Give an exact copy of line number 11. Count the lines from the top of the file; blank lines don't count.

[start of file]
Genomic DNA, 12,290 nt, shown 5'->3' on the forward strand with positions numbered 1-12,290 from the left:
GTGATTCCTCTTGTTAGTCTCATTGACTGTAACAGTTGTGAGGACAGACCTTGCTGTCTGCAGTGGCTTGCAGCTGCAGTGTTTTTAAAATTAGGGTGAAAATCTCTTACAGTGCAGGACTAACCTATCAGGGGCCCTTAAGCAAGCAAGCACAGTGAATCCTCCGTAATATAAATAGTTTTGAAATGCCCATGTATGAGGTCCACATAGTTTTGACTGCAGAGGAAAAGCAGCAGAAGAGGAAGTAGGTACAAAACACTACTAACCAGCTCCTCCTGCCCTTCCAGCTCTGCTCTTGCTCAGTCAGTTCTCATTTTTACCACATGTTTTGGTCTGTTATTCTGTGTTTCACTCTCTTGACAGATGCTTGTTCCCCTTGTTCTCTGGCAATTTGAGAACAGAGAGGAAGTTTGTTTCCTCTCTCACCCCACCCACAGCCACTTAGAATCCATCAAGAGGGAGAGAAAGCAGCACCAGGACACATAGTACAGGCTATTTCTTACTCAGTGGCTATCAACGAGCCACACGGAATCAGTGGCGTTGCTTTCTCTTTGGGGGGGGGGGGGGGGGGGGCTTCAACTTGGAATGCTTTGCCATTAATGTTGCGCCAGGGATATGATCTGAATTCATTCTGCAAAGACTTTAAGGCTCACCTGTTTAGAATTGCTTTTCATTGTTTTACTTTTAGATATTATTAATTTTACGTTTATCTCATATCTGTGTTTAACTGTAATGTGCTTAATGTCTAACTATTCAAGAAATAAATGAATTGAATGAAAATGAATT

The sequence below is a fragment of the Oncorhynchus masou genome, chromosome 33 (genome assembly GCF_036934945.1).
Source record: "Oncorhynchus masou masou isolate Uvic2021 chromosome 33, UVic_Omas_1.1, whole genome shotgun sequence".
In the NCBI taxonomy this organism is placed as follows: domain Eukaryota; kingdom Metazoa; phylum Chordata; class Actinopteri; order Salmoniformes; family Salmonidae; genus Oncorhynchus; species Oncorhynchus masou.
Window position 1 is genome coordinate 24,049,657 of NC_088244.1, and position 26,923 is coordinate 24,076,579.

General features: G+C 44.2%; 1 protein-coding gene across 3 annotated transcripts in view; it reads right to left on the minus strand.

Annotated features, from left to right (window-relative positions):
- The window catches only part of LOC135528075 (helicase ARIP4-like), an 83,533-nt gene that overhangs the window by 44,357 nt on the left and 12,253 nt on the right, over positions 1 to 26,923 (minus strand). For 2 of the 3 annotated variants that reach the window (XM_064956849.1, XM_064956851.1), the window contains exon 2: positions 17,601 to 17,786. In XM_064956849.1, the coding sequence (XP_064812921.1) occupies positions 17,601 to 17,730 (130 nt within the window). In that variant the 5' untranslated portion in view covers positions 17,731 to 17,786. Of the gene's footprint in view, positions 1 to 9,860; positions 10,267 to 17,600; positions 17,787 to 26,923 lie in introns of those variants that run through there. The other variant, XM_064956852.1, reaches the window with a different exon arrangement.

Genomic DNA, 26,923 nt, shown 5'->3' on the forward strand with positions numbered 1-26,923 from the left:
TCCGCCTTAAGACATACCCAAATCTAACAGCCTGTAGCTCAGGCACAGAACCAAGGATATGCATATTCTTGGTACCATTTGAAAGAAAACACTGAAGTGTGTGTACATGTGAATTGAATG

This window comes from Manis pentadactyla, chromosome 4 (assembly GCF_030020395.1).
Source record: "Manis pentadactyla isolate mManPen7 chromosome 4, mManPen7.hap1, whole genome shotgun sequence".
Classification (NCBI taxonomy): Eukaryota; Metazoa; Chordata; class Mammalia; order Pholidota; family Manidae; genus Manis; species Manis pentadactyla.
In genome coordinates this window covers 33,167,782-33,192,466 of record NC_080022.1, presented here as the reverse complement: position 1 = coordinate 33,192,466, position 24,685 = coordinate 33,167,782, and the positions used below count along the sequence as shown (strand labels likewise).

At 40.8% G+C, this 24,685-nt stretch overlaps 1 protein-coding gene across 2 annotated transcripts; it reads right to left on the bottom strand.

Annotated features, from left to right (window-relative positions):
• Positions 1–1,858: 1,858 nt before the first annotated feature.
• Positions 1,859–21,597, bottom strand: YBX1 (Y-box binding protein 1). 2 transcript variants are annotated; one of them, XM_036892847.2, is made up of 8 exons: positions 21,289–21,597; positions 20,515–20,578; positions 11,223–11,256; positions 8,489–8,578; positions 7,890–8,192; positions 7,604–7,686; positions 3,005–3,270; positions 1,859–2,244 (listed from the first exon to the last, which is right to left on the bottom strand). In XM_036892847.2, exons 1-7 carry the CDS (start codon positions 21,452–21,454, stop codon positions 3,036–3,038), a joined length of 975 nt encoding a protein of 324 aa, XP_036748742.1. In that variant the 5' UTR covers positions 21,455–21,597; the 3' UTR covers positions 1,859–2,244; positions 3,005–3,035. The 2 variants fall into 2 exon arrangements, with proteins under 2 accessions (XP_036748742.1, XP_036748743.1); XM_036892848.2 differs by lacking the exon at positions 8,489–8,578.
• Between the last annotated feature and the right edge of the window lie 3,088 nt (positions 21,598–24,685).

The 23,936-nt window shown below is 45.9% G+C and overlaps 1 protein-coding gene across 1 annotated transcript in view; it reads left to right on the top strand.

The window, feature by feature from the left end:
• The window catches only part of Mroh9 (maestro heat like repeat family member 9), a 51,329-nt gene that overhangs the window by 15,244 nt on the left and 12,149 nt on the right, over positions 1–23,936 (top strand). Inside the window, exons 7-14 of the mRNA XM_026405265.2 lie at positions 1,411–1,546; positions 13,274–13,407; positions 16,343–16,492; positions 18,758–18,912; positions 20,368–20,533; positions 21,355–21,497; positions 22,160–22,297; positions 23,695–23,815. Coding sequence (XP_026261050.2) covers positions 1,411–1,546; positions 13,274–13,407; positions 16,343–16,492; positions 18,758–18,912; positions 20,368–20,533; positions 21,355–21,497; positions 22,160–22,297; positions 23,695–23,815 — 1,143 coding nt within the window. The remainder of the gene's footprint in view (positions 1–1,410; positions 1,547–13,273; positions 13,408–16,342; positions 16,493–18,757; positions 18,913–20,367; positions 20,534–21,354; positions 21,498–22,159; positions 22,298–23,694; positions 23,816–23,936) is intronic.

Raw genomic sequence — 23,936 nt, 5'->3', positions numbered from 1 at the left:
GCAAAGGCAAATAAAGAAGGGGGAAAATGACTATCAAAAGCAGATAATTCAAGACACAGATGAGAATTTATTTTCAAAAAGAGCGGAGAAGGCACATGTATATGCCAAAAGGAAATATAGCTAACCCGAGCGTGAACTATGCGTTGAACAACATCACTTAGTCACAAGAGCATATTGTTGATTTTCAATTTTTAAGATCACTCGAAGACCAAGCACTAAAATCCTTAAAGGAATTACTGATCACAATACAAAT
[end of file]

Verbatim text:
TCCGCCTTAAGACATACCCAAATCTAACAGCCTGTAGCTCAGGCACAGAACCAAGGATATGCATATTCTTGGTACCATTTGAAAGAAAACACTGAAGTGTGTGTACATGTGAATTGAATG